The correct answer could be Dr Edward Brech, who acquired his doctorate from the Open University Business School, aged 85. His examiners, after reading his thesis on the history of management theory, invited him to quiz them about their knowledge which could not match his own erudition. Following this act of humility they recommended he receive his degree.
[It has to be stated, since academics take this seriously, that his methodology and documentation completely fulfilled the requirements for a degree to be awarded.]
In a world where youth culture is so dominant, Edward Brech is an extraordinary argument for vibrant old age and the accumulation of wisdom. He attributes his physical activity to an active mind.
Poised for recognition by the Guinness Book of Records as the the UK's oldest PhD graduate and the only one in the history of management theory, he gives new meaning to the term 'mature student'.
Born into Edwardian England of Hungarian and Bavarian parents, he lives in well-shrubbed Surrey with Irene, his wife of 63 years. A mere lass, in her late eighties, she is a further testimony to long, active and healthy retirement.
Dr Brech is more than a mere late developer with a well ordered bookcase. Inside this small, twinkling man is a passionate message. For him, too many management and business schools are ignorant of the history of their discipine and suffer as a result.
"They know nothing about what happened, prior to 1970-75," he says.
In fact, he points out, the history of management theory is scarcely recognised or taught at all. Much of his 'golden age' has been spent seeking to rectify that. His PhD is expanding into a five-volume history of management that could fill a substantial gap on anyone's bookshelf.
But Dr Brech's comments are not made from the top of an ivory tower, despite the idyllic back garden full of spring bloom.
Now 90 and into his tenth decade, he spent more than 30 years with Urwick Orr and Partners, a large management consultancy. During his 'working' life he authored a standard textbook, The Principles and Practice of British Management, which sold 80,000 copies.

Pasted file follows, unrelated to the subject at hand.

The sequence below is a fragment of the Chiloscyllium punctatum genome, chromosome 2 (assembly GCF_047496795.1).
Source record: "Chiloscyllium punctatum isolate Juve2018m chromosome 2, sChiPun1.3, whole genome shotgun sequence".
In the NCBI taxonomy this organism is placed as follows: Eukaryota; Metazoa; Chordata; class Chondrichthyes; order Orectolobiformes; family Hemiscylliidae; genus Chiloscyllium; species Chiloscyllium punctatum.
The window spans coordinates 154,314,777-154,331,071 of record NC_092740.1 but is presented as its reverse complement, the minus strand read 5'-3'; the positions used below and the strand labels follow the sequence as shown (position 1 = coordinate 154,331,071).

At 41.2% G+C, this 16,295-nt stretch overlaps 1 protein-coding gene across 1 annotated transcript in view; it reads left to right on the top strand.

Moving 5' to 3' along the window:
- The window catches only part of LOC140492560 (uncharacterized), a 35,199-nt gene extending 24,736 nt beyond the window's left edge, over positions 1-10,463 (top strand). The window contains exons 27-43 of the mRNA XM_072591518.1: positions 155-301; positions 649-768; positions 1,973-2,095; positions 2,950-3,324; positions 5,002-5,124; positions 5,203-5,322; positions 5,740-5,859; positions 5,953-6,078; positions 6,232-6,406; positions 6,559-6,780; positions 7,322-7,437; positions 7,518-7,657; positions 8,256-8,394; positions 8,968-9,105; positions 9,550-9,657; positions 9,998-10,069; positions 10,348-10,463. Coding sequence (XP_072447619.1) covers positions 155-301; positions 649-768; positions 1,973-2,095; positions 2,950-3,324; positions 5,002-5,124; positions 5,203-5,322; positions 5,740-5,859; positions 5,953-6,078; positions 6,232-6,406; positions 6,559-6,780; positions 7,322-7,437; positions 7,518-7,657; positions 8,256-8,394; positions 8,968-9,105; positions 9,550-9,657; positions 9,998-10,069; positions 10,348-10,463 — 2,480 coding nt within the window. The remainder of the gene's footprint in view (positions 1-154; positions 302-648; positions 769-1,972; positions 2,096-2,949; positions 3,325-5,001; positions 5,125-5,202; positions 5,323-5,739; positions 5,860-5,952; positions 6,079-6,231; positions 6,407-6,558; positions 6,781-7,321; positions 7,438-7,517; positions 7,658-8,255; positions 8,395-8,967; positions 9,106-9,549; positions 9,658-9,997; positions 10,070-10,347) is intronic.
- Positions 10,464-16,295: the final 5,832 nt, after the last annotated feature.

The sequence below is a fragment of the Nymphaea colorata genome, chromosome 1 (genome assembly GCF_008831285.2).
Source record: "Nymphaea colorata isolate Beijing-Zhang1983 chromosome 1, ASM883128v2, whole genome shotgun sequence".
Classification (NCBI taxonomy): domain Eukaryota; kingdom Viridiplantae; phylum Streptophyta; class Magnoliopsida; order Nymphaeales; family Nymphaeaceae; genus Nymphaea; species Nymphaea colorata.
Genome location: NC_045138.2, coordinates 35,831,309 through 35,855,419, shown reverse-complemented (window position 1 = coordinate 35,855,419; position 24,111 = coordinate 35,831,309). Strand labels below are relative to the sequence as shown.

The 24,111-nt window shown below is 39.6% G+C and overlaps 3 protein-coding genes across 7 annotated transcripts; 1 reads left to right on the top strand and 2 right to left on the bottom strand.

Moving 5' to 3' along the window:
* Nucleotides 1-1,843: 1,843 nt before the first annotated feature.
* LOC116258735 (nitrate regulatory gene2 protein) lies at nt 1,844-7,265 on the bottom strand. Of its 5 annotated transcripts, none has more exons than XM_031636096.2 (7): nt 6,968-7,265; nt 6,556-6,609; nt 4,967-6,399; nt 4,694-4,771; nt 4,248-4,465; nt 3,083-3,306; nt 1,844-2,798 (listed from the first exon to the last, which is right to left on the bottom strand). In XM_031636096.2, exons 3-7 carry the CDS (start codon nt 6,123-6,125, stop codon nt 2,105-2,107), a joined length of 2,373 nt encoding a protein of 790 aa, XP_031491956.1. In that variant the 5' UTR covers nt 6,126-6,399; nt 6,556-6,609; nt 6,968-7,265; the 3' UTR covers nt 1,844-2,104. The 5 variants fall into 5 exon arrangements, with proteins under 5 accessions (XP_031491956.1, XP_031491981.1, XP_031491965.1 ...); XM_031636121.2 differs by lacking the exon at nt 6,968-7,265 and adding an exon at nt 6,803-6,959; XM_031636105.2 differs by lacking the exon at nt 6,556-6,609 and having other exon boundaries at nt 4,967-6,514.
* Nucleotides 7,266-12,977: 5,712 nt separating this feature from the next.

When it was first published in the 1950s, MBAs were unheard of and management students were in technical and commercial colleges. As the status of management education developed, embraced by the universities, other texts sprang up. But these did not include histories.
The need to fill these lacunae has motivated Edward Brech ever since he 'retired finally' 13 years ago, and it led to his PhD work.
He describes his subject, disconcertingly, as 'a hobby'. But in research terms it was no soft touch: "The archives are widely scattered and in many cases destroyed. It gave me a lot of sympathy for academics."
He soon concluded that the work would best be carried out alongside an academic body. After a few false starts he tried the Open University.
He candidly admits he did not even know the OU had a business school. But Derek Pugh, director of research at the OUBS, has a pioneering reputation and took a warm interest in the proposal.
Pugh counselled him, however, that there was no one at the OU who could offer him anything in the way of knowledge.
Despite this apparent drawback the new PhD student got down to work on The Concept and Gestation of the Central Professional Institute of Management in Britain 1902-1949.
On submission, the 'oral' took place before Pugh, Professor Andrew Thomson as internal examiner, and John Child of Cambridge. Graduation followed in Brussels, allowing participation by the Brechs' daughter, Dutch son- in-law and four grandchildren who live in Maastricht.
In a sense, however, Edward Brech's doctoral researches were simply an early phase of a growing interest at the OUBS in the history of management theory.
Andrew Thomson with Brech - now a visiting research fellow - set up a management history research group. Dr Brech is still pressing for the subject to be adopted into management school curricula generally.
He was subsequently invited to supervise another PhD who was looking at the history of management services in information technology.
This may well be a fruitful relationship because while Dr Brech's scholarship is indisputable, his working environment is a computer-free zone.
He rationalises this: "I think more rapidly than I write so, by the time I have hand-written something, it usually comes out right."
Given a basic belief in 'the good old days', studies of such topics as Productivity 1921-74 and Management education and development 1852-1979, for example, could hold vital clues about wrong turns and present -day shortcomings.
There are not many management schools today that can offer that kind of historic vision.Reuse content